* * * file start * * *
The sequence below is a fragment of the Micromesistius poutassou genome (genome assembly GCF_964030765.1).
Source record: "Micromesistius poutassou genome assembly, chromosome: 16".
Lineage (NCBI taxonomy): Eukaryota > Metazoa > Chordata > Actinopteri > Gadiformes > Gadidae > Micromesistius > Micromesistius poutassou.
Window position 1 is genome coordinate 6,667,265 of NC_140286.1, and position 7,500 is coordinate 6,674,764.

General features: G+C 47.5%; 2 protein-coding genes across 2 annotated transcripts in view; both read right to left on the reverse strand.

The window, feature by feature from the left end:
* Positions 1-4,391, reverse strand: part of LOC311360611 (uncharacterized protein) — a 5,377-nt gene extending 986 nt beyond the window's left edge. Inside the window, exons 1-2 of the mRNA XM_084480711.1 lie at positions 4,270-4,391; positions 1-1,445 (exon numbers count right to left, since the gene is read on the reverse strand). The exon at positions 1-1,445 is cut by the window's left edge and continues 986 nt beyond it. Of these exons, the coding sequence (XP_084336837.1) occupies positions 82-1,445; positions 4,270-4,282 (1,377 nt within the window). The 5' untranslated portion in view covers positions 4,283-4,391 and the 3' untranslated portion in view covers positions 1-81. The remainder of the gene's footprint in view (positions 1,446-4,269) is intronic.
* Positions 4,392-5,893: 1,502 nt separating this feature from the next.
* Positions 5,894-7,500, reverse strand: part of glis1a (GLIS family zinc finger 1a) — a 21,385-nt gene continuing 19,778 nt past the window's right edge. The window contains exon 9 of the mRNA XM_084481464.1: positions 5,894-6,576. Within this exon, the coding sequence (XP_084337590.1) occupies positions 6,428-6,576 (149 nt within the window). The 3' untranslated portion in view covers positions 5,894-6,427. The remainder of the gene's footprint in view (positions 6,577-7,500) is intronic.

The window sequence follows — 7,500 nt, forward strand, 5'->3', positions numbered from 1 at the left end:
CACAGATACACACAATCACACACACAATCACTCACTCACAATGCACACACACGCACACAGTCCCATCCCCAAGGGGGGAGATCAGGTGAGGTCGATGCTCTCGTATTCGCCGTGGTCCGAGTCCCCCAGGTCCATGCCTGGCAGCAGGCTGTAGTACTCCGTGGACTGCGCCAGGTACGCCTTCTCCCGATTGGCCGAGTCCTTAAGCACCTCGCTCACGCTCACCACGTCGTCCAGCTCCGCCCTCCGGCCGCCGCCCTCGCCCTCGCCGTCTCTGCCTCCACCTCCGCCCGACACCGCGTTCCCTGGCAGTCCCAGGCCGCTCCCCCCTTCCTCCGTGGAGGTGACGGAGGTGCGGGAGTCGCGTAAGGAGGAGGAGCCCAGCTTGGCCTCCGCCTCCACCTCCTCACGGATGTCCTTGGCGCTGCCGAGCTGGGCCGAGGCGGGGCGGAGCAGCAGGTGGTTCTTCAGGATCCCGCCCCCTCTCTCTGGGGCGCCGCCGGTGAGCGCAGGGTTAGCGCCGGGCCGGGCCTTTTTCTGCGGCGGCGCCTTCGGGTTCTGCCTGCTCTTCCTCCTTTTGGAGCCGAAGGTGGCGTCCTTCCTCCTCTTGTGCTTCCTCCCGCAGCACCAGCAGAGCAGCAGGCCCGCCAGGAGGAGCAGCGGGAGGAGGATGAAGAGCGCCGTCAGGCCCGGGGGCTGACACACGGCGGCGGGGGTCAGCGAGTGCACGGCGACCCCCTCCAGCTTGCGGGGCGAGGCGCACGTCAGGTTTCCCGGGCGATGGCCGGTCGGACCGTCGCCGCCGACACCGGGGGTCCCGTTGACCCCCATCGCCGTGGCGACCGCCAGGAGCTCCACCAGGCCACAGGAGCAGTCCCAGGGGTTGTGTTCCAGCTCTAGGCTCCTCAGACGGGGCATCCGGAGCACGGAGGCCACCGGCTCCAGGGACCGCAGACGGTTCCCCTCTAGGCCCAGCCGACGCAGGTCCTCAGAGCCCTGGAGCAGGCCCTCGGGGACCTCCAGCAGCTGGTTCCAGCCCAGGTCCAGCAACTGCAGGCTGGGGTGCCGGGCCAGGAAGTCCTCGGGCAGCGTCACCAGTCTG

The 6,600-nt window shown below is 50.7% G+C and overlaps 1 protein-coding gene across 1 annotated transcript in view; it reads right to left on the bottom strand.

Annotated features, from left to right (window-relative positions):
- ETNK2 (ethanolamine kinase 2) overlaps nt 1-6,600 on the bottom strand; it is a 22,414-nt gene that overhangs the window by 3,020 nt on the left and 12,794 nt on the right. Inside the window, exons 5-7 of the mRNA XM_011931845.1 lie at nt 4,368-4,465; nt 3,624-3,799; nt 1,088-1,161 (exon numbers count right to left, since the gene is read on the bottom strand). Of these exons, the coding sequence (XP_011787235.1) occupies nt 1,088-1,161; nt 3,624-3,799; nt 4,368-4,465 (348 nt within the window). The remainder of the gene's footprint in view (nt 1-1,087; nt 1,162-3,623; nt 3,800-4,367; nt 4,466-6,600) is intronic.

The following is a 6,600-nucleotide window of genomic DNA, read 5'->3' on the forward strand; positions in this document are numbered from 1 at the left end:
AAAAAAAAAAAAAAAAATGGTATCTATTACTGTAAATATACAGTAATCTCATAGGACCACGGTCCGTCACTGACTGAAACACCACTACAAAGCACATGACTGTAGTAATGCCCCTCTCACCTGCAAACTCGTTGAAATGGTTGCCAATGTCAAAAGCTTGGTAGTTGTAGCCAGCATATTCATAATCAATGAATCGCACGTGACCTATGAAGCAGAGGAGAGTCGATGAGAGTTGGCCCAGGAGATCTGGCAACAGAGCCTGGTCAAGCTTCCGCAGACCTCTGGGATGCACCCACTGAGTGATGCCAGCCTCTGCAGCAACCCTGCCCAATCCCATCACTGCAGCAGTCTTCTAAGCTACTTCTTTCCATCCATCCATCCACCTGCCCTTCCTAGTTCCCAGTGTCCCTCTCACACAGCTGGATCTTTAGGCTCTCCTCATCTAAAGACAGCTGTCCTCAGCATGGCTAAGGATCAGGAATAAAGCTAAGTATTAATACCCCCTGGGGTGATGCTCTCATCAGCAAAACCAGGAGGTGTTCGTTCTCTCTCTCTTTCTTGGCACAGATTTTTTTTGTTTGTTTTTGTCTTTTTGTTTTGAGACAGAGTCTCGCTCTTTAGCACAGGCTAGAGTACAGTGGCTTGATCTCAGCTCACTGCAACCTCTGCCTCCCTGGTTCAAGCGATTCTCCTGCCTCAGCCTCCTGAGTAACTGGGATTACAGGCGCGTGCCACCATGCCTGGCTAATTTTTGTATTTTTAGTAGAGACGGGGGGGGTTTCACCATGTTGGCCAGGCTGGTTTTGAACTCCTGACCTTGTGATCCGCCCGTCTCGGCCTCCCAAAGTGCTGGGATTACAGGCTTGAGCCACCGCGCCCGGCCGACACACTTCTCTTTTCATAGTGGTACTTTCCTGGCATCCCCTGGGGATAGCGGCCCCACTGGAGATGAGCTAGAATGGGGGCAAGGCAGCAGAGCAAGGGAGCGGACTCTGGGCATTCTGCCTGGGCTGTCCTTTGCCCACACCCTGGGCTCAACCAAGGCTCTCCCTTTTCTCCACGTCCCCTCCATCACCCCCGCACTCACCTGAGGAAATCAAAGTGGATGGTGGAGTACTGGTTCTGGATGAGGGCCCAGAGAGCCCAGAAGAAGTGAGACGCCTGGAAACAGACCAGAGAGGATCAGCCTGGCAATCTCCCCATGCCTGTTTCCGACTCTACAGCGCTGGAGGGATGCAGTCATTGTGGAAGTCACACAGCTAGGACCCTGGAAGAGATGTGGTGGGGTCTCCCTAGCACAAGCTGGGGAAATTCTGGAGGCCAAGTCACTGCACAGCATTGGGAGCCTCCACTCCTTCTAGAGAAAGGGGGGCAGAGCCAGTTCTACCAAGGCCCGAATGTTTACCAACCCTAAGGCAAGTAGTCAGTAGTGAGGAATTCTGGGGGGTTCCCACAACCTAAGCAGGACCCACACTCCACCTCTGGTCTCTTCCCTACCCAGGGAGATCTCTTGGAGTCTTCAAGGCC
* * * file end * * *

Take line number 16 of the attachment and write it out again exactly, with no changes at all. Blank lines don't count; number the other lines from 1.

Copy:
AAAAAAAAAAAAAAAAATGGTATCTATTACTGTAAATATACAGTAATCTCATAGGACCACGGTCCGTCACTGACTGAAACACCACTACAAAGCACATGACTGTAGTAATGCCCCTCTCACCTGCAAACTCGTTGAAATGGTTGCCAATGTCAAAAGCTTGGTAGTTGTAGCCAGCATATTCATAATCAATGAATCGCACGTGACCTATGAAGCAGAGGAGAGTCGATGAGAGTTGGCCCAGGAGATCTGGCAACAGAGCCTGGTCAAGCTTCCGCAGACCTCTGGGATGCACCCACTGAGTGATGCCAGCCTCTGCAGCAACCCTGCCCAATCCCATCACTGCAGCAGTCTTCTAAGCTACTTCTTTCCATCCATCCATCCACCTGCCCTTCCTAGTTCCCAGTGTCCCTCTCACACAGCTGGATCTTTAGGCTCTCCTCATCTAAAGACAGCTGTCCTCAGCATGGCTAAGGATCAGGAATAAAGCTAAGTATTAATACCCCCTGGGGTGATGCTCTCATCAGCAAAACCAGGAGGTGTTCGTTCTCTCTCTCTTTCTTGGCACAGATTTTTTTTGTTTGTTTTTGTCTTTTTGTTTTGAGACAGAGTCTCGCTCTTTAGCACAGGCTAGAGTACAGTGGCTTGATCTCAGCTCACTGCAACCTCTGCCTCCCTGGTTCAAGCGATTCTCCTGCCTCAGCCTCCTGAGTAACTGGGATTACAGGCGCGTGCCACCATGCCTGGCTAATTTTTGTATTTTTAGTAGAGACGGGGGGGGTTTCACCATGTTGGCCAGGCTGGTTTTGAACTCCTGACCTTGTGATCCGCCCGTCTCGGCCTCCCAAAGTGCTGGGATTACAGGCTTGAGCCACCGCGCCCGGCCGACACACTTCTCTTTTCATAGTGGTACTTTCCTGGCATCCCCTGGGGATAGCGGCCCCACTGGAGATGAGCTAGAATGGGGGCAAGGCAGCAGAGCAAGGGAGCGGACTCTGGGCATTCTGCCTGGGCTGTCCTTTGCCCACACCCTGGGCTCAACCAAGGCTCTCCCTTTTCTCCACGTCCCCTCCATCACCCCCGCACTCACCTGAGGAAATCAAAGTGGATGGTGGAGTACTGGTTCTGGATGAGGGCCCAGAGAGCCCAGAAGAAGTGAGACGCCTGGAAACAGACCAGAGAGGATCAGCCTGGCAATCTCCCCATGCCTGTTTCCGACTCTACAGCGCTGGAGGGATGCAGTCATTGTGGAAGTCACACAGCTAGGACCCTGGAAGAGATGTGGTGGGGTCTCCCTAGCACAAGCTGGGGAAATTCTGGAGGCCAAGTCACTGCACAGCATTGGGAGCCTCCACTCCTTCTAGAGAAAGGGGGGCAGAGCCAGTTCTACCAAGGCCCGAATGTTTACCAACCCTAAGGCAAGTAGTCAGTAGTGAGGAATTCTGGGGGGTTCCCACAACCTAAGCAGGACCCACACTCCACCTCTGGTCTCTTCCCTACCCAGGGAGATCTCTTGGAGTCTTCAAGGCC